What is “skill”? According to the Merriam-Webster Dictionary: Skill is “the ability to use one’s knowledge effectively in doing something.”
“Effectively” implies being successful and efficient in “doing something.” Whether you are a poker pro or a recreational player, skill is essential to success: It’s about winning.
Gaining skill requires effort. There are so many ramifications and situations inherent in playing poker. Short cuts? You can read poker books and magazines, attend poker classes, and play to gain experience, starting at low stakes and gradually moving up. While developing and honing your poker skills, cash games are better to avoid the additional complications inherent in tournament play.
But, what is skill – in practice, as distinct from theory? Let’s identify what is needed to become a really skilled hold’em player. What does it take to give yourself the edge?
Ways to become skilled:
Know the rules of the game. (That‘s basic.)
Specialize in one game so you have the best chance of optimizing your skills. Master that game. (Don’t be “a jack of all trades, a master of none.”)
Clearly define your goals. According to Vince Burgio, to be successful, a player must “know where he wants to go with his poker playing” – be it a career as a poker pro or a recreational player. I would add a goal for how much you would like to win at each session.
Play when you are mentally, physically and financially ready so you can make the best decisions without being handicapped.
Be prepared to focus on the game. Avoid alcohol and drugs, and any distractions from the game. Don’t watch TV, use your smart phone, text or email friends while involved in a hand. There is much to observe and think about as the game progresses. Be able to make the best decisions.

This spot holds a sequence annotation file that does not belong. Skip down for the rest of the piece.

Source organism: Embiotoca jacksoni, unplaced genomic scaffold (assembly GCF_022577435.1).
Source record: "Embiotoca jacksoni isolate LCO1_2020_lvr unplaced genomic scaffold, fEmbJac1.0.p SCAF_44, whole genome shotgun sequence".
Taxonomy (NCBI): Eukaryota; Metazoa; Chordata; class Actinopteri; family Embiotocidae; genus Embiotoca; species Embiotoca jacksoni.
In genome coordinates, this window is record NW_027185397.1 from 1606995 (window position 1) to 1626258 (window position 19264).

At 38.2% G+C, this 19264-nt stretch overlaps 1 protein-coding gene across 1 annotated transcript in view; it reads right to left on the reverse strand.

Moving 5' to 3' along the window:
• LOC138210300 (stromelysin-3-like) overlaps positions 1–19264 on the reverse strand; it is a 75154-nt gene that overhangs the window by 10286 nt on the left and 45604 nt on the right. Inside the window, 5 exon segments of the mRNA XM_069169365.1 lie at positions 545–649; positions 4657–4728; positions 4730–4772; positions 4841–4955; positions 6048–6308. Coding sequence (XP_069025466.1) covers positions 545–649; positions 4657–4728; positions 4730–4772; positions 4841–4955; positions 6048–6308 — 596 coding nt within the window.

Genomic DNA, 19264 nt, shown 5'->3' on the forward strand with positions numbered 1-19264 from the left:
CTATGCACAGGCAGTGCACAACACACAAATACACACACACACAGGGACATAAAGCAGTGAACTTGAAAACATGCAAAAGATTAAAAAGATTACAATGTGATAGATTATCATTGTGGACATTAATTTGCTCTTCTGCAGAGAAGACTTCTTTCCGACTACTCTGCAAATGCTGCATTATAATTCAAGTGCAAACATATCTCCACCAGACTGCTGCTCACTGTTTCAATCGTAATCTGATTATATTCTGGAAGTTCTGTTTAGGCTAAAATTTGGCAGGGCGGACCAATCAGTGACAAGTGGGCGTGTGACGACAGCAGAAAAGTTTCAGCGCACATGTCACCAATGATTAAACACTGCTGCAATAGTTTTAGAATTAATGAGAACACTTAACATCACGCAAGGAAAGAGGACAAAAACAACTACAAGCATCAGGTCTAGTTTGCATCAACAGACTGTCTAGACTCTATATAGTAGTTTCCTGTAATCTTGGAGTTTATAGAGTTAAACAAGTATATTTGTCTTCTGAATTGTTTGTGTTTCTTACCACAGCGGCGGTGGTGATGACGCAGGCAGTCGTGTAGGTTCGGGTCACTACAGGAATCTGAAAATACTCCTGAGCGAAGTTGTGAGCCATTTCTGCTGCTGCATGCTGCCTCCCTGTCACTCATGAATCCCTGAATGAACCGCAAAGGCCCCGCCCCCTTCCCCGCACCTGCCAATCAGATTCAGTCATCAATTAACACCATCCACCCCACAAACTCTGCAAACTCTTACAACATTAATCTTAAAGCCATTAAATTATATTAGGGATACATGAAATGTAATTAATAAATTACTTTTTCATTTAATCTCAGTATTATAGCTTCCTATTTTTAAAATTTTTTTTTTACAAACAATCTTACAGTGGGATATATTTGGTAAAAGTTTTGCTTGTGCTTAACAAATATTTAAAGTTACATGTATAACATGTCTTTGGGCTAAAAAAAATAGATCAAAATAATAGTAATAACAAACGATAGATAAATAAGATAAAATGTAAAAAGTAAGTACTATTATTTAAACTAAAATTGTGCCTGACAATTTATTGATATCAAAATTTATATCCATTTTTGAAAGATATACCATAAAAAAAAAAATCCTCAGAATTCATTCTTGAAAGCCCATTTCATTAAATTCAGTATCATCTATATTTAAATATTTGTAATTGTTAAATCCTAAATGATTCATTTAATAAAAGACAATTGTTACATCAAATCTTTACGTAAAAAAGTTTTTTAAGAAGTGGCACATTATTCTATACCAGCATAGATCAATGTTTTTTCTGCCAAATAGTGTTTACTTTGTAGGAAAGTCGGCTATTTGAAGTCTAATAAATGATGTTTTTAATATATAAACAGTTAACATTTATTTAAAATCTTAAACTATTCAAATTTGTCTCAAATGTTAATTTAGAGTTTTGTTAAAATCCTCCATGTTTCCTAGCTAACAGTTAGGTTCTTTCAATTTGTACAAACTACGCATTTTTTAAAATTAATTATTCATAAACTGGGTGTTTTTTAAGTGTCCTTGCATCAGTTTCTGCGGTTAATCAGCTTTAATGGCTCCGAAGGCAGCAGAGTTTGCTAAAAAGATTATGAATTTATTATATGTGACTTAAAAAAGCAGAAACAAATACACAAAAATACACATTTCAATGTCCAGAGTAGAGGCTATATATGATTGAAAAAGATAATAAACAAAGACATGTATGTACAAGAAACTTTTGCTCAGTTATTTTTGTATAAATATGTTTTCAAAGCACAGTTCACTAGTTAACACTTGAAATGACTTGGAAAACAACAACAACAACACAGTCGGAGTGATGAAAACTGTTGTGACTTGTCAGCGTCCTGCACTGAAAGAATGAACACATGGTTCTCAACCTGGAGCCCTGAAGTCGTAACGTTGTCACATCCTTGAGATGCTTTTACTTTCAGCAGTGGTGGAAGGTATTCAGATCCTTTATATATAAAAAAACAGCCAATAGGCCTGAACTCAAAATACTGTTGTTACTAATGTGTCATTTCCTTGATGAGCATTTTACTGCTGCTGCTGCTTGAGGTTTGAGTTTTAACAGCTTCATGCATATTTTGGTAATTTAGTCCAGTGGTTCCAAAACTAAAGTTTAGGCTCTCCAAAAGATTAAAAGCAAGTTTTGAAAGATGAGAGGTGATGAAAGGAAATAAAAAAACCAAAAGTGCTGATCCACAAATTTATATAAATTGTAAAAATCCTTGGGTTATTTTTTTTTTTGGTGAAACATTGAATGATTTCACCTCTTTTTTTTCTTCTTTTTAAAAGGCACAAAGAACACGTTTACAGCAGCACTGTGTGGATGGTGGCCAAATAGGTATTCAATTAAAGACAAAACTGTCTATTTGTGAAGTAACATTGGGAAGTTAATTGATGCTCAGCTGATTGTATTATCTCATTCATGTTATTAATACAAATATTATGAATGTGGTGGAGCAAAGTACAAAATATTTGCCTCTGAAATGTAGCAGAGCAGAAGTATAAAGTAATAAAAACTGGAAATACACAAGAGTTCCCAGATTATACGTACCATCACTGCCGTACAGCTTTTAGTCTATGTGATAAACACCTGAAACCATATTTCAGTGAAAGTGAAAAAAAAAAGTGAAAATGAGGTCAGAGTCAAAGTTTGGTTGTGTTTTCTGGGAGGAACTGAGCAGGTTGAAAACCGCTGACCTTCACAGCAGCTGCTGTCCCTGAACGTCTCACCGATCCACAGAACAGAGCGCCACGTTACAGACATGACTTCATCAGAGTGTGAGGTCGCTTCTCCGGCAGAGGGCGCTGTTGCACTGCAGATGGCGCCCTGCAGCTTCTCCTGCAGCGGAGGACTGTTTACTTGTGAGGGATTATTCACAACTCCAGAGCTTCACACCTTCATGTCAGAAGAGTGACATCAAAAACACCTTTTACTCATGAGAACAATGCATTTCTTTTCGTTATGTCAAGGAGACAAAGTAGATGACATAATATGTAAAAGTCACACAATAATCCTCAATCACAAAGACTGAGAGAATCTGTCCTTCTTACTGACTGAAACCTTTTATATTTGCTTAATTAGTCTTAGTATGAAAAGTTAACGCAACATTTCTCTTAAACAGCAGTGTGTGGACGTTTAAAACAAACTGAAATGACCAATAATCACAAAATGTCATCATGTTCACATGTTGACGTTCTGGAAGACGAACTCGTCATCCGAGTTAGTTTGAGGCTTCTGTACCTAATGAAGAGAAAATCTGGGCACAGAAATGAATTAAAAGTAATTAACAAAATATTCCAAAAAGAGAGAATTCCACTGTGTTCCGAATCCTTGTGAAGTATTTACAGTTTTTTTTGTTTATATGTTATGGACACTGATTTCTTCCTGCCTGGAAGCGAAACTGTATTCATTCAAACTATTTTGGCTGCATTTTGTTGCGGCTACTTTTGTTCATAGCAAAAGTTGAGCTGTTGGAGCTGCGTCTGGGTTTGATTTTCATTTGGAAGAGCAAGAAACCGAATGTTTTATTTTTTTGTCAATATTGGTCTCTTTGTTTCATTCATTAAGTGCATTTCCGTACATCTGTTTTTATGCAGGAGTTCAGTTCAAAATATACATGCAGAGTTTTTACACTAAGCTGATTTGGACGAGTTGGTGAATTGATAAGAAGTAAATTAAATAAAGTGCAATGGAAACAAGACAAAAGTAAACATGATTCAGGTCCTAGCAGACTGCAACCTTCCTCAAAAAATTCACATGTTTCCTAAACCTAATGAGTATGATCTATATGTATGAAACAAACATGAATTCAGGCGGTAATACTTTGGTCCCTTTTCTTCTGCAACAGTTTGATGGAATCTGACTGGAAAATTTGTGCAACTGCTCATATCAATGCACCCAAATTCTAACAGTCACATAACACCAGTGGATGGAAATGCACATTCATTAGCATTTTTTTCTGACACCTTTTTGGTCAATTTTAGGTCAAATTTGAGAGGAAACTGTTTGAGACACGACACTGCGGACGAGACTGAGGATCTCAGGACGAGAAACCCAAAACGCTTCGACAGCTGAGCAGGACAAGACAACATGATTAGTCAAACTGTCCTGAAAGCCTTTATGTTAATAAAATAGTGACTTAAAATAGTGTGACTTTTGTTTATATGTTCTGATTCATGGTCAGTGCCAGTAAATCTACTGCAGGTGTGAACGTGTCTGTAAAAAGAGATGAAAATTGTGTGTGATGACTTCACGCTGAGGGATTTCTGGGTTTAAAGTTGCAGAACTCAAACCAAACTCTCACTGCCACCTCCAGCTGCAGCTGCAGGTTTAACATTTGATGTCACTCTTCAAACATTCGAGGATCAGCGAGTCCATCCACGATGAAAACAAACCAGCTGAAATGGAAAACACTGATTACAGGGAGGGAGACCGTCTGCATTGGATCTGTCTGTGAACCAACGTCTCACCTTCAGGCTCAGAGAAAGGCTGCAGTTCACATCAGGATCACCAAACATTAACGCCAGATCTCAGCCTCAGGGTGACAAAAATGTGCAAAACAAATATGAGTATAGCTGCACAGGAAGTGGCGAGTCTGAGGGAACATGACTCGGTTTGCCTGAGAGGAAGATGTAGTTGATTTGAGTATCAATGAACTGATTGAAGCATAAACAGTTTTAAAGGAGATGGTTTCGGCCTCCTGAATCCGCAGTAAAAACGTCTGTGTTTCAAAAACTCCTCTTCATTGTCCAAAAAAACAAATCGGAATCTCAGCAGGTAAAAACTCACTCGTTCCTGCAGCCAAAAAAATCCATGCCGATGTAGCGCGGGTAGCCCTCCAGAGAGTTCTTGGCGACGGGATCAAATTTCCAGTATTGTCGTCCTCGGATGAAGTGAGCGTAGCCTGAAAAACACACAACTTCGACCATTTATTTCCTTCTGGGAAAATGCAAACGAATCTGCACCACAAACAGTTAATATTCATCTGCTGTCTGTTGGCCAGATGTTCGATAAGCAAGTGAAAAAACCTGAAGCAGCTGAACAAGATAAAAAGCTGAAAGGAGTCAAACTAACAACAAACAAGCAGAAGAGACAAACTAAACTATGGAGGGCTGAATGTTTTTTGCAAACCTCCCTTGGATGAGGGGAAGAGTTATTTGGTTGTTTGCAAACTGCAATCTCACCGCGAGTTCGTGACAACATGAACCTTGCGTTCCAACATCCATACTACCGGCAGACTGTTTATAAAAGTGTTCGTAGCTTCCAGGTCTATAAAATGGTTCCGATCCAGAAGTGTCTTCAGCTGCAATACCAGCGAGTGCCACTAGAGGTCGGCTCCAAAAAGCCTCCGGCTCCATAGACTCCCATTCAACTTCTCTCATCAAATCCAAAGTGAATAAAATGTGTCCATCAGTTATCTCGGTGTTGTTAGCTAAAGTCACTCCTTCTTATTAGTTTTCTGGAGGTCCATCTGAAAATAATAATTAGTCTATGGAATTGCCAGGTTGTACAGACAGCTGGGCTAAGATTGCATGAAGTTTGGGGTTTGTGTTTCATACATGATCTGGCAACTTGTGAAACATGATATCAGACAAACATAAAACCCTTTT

Wear comfortable clothing. It may be a long evening.
Be sure you can see the cards on the board. Don’t misread the board.
Eat properly so you can keep your mind on the game. If you order food at your table, take a short break from the game. Don’t divert your attention from the game in order to eat.
Carefully select the table and seat at which you play. Every table is different; it’s the players who set the texture of the game at the table.
Select good starting-hands. Toward that end, learn the Hold’em Algorithm or use charts available in many poker books.
Carefully observe and evaluate your opponents (the “enemy”). What kind of player is each?
Look for tells and understand their meaning; and avoid giving any (except reverse tells).
Know when to fold’em. A dollar saved is worth more than a dollar won.
Know which hands are best to raise with — and when to do so.
Fully understand the poker odds (pot odds and card odds) and how to use them.
Be aware of the importance of betting position in making decisions. In a late position, you can see what your opponents do before you must act. The later your betting position, the more information you will have to make better decisions.
Learn the art of bluffing, including the Esther Bluff tactic. Learn how to get into your opponent’s mind to convince him you have the best hand, so he mucks his.
Know when and how to semi-bluff. It offers you two ways to win that pot. The Esther Bluff tactic should be part of your arsenal.
Use Money Management: Have enough funds so you do not play scared poker (afraid to raise when it would be the wise decision) at whatever limits/stakes you play. Use a money management technique to avoid the pitfalls due to the inherent variance (ups and downs) during a session. Go home a winner.
Would you like me to elaborate further on any of these? Email: [email protected].
Acknowledgement: A number of poker leaders have contributed to this special column. We thank them all for their support.
“The Engineer,” a noted author and teacher in Greater Los Angeles, is a member of the Seniors Poker Hall of Fame. Email: [email protected].